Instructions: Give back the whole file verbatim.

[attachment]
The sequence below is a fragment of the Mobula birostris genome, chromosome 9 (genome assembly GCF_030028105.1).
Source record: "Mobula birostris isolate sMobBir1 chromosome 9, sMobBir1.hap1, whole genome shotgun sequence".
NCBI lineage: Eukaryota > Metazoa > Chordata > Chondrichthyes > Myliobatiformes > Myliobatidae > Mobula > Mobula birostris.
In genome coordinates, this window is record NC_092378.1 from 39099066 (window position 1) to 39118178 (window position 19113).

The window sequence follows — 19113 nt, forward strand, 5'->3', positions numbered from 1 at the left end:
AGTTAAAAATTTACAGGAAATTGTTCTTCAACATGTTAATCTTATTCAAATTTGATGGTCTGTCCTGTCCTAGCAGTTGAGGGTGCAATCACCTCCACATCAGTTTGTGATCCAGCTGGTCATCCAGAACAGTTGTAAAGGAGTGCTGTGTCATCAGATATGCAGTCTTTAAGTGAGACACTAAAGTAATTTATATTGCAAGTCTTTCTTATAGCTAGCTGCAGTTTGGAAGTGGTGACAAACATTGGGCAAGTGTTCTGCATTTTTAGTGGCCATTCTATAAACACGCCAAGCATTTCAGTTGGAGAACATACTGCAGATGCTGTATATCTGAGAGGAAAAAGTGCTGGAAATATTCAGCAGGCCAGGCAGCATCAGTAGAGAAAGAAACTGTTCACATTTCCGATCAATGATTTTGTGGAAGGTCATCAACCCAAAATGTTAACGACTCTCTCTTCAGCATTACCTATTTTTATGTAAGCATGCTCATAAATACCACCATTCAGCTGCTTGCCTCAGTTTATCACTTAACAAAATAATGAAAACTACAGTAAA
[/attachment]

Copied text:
The sequence below is a fragment of the Mobula birostris genome, chromosome 9 (genome assembly GCF_030028105.1).
Source record: "Mobula birostris isolate sMobBir1 chromosome 9, sMobBir1.hap1, whole genome shotgun sequence".
NCBI lineage: Eukaryota > Metazoa > Chordata > Chondrichthyes > Myliobatiformes > Myliobatidae > Mobula > Mobula birostris.
In genome coordinates, this window is record NC_092378.1 from 39099066 (window position 1) to 39118178 (window position 19113).

The window sequence follows — 19113 nt, forward strand, 5'->3', positions numbered from 1 at the left end:
AGTTAAAAATTTACAGGAAATTGTTCTTCAACATGTTAATCTTATTCAAATTTGATGGTCTGTCCTGTCCTAGCAGTTGAGGGTGCAATCACCTCCACATCAGTTTGTGATCCAGCTGGTCATCCAGAACAGTTGTAAAGGAGTGCTGTGTCATCAGATATGCAGTCTTTAAGTGAGACACTAAAGTAATTTATATTGCAAGTCTTTCTTATAGCTAGCTGCAGTTTGGAAGTGGTGACAAACATTGGGCAAGTGTTCTGCATTTTTAGTGGCCATTCTATAAACACGCCAAGCATTTCAGTTGGAGAACATACTGCAGATGCTGTATATCTGAGAGGAAAAAGTGCTGGAAATATTCAGCAGGCCAGGCAGCATCAGTAGAGAAAGAAACTGTTCACATTTCCGATCAATGATTTTGTGGAAGGTCATCAACCCAAAATGTTAACGACTCTCTCTTCAGCATTACCTATTTTTATGTAAGCATGCTCATAAATACCACCATTCAGCTGCTTGCCTCAGTTTATCACTTAACAAAATAATGAAAACTACAGTAAA